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Downloadable Plan
$14.95
149 WOOD Points
+ 0 bonus
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$17.95
179 WOOD Points
+ 0 bonus
BUYING OPTIONS PRICE YOU EARN QTY
3-in-1 Bed for All Ages
149 WOOD Points
+ 0 bonus

Like a best friend, this bed grows up with your child. Starting as a crib for a newborn, this 'sleep System" easily changes into a bed for a toddler, and then into a full bed, serving a child well past adolescence. Simple decorative connector bolts and concealed cross dowels make these quick changes possible. Build all the parts now and be years ahead, or choose any one of the three beds to meet current needs.

Overall Dimensions:
Crib: 57" wide x 32" deep x 44" high
Toddler Bed: 57" wide x 32" deep x 43" high
Full Bed: 57" wide x 83" deep x 43" high

Featured in
Overall Customer Rating of 4 Reviews:

Good idea

Rating:
Pros:
Cons:
I purchased to get an overall general idea of dimension's. The concept of converting to a toddler bed and then to an adolescent bed when the time comes were good concepts. I did not utilize the construction or materials; but rather opted for wood and simplicity. I have not finished, so no picture of my ginished product. Maybe in another 3 days or so.

Maine

Rating:
Pros:
  • great looking easy plans to follow
Cons:
  • cross dowel system
Great easy to follow plans. I made mine with red oak came out beautiful like others I found the cross dowels to be a big headache so I replaced mine with threaded inserts and found it easy to assemble and take down. It is now being used by my second grandchild. The changing table dresser is an other good project to go along with the bed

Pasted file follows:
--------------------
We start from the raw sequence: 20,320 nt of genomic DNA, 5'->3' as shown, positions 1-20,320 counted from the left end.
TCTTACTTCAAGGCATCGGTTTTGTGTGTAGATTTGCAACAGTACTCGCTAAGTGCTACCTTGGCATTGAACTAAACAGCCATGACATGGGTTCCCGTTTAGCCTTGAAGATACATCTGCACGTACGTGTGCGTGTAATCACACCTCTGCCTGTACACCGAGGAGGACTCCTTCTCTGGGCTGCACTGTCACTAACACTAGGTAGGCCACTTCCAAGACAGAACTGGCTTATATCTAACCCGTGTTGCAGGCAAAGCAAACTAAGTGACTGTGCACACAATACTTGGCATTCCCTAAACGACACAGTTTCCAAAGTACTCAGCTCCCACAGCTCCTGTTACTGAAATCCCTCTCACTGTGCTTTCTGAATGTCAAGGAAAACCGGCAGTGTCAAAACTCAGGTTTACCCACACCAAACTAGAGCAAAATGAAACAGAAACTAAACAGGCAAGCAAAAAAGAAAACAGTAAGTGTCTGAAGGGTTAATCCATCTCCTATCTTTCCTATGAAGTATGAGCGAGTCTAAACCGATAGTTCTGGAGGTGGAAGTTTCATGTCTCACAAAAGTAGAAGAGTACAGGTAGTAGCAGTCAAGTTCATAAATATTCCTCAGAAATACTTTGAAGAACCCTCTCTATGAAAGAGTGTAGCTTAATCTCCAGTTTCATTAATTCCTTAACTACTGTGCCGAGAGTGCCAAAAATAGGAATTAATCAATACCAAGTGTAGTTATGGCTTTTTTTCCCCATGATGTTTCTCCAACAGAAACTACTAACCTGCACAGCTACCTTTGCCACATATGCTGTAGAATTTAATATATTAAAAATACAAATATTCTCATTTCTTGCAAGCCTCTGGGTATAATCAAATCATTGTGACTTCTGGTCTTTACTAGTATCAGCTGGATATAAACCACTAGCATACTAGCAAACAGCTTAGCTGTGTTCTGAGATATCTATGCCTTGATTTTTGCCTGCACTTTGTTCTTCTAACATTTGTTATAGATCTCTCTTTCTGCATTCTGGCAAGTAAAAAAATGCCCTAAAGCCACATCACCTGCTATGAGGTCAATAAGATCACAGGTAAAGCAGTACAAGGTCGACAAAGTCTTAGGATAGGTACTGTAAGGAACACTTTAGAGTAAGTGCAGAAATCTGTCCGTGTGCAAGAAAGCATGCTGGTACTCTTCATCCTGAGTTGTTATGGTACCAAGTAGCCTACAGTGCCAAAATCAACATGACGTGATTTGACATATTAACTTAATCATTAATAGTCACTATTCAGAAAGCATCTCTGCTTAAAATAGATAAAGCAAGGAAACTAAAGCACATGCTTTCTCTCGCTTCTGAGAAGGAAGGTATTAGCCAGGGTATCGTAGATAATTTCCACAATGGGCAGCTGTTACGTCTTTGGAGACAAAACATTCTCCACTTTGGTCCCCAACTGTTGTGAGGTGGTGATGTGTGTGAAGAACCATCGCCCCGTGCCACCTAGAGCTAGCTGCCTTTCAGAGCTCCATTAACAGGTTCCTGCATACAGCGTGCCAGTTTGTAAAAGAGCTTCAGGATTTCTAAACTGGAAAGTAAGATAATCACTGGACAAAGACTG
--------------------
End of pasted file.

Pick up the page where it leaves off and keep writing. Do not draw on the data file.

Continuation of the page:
Crib plans

Rating:
Pros:
Cons:
Easy to follow with great pictures and hints.

Vermont

3 n 1 Crib Plans

Rating:
Pros:
  • Versatile
  • easy to follow
Cons:
  • Difficult cross dowel placement
<p>I built this crib from walnut and it came out beautifully. My granddaughter is 2 and has graduated to the toddler bed rail section. There is one major problem I have with the design. Placement of the cross dowels for the connector bolts was a huge headache. If you are slightly off from perfect alignment, it is easy to blow through the sides of the plywood and ruin the rail. I paid over $200 for a sheet of walnut plywood that had a paper thin veneer and a soft MDF like material just beneath it. It was no match for over-tightening one of the dowels that started turning. I had to rip out the section, re-install the cross dowel and re-glue up the rail with a fresh piece of ply. (I used hot melt glue to hold the dowels in place during assembly to avoid them falling out). I did not help myself because I used slats on the side sections instead of the plywood. Great Project!</p>